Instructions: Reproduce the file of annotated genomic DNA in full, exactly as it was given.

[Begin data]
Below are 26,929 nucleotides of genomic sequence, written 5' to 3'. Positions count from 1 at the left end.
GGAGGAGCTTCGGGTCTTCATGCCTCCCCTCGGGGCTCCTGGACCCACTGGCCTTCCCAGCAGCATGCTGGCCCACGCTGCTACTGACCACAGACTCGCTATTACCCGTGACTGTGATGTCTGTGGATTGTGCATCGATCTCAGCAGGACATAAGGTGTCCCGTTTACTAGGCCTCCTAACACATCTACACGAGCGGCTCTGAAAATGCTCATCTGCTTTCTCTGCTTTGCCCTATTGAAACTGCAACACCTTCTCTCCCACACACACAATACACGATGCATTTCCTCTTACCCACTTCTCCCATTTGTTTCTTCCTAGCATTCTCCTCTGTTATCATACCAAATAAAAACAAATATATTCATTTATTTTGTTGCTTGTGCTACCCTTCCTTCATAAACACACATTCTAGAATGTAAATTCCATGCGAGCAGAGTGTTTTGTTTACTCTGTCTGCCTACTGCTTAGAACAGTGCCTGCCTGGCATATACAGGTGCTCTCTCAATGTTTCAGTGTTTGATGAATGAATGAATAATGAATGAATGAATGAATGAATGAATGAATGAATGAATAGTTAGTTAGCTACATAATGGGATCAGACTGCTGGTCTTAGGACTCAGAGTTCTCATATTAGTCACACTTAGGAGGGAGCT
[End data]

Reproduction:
Below are 26,929 nucleotides of genomic sequence, written 5' to 3'. Positions count from 1 at the left end.
GGAGGAGCTTCGGGTCTTCATGCCTCCCCTCGGGGCTCCTGGACCCACTGGCCTTCCCAGCAGCATGCTGGCCCACGCTGCTACTGACCACAGACTCGCTATTACCCGTGACTGTGATGTCTGTGGATTGTGCATCGATCTCAGCAGGACATAAGGTGTCCCGTTTACTAGGCCTCCTAACACATCTACACGAGCGGCTCTGAAAATGCTCATCTGCTTTCTCTGCTTTGCCCTATTGAAACTGCAACACCTTCTCTCCCACACACACAATACACGATGCATTTCCTCTTACCCACTTCTCCCATTTGTTTCTTCCTAGCATTCTCCTCTGTTATCATACCAAATAAAAACAAATATATTCATTTATTTTGTTGCTTGTGCTACCCTTCCTTCATAAACACACATTCTAGAATGTAAATTCCATGCGAGCAGAGTGTTTTGTTTACTCTGTCTGCCTACTGCTTAGAACAGTGCCTGCCTGGCATATACAGGTGCTCTCTCAATGTTTCAGTGTTTGATGAATGAATGAATAATGAATGAATGAATGAATGAATGAATGAATGAATGAATAGTTAGTTAGCTACATAATGGGATCAGACTGCTGGTCTTAGGACTCAGAGTTCTCATATTAGTCACACTTAGGAGGGAGCT